Bastille day lunch with Laura Rival. She's about to go for much of the summer to Salvador in Brazil where she will research the history of black politics across Latin America (including one of her own areas of particular knowledge - Ecuador).
Laura says black politics in South America today is impoverised in comparison to where it was in the sixties. A hope is that though her research she can publish evidence that will help people understand how much more outward-looking an earlier generation of leaders were.
Laura has just organised a conference in Oxford of anthropologists from around the world on issues of sustainability in the 21st century. Anthropology as if it were relevant to human concerns in our common crisis.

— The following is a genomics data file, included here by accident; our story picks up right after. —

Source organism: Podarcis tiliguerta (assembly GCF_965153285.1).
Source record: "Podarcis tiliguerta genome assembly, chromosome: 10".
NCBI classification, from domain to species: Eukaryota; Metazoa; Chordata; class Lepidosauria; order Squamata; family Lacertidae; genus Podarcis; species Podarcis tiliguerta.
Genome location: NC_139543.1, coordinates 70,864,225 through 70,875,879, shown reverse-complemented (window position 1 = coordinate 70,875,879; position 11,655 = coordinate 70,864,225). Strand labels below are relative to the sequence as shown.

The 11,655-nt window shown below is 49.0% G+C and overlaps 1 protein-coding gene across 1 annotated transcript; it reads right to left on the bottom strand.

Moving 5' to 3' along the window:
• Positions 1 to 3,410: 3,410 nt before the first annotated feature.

She invited Steve Rayner, head of the James Martin Institute, to chair one of the sessions. Rayner is Director of the UK Economic and Social Research Council's national research programme on Science in Society. In an earlier life he did his PhD in anthropology on Maoist and Leninist groups in Britain, it seems.
Another of the conference participants was Scott Atran. Once a graduate student with Margaret Mead at Columbia, Atran did his PhD on the Druze, has done groundbreaking work with the Maya. He is a cognitive scientist with special interests in decision making and the origins of religion (he is the author of In Gods We Trust), and has conducted numerous in depth interviews with people who went on to be suicide bombers.
An hour or so with Laura was deeply inspiring and encouraging for the task I'm setting out on in the next few months.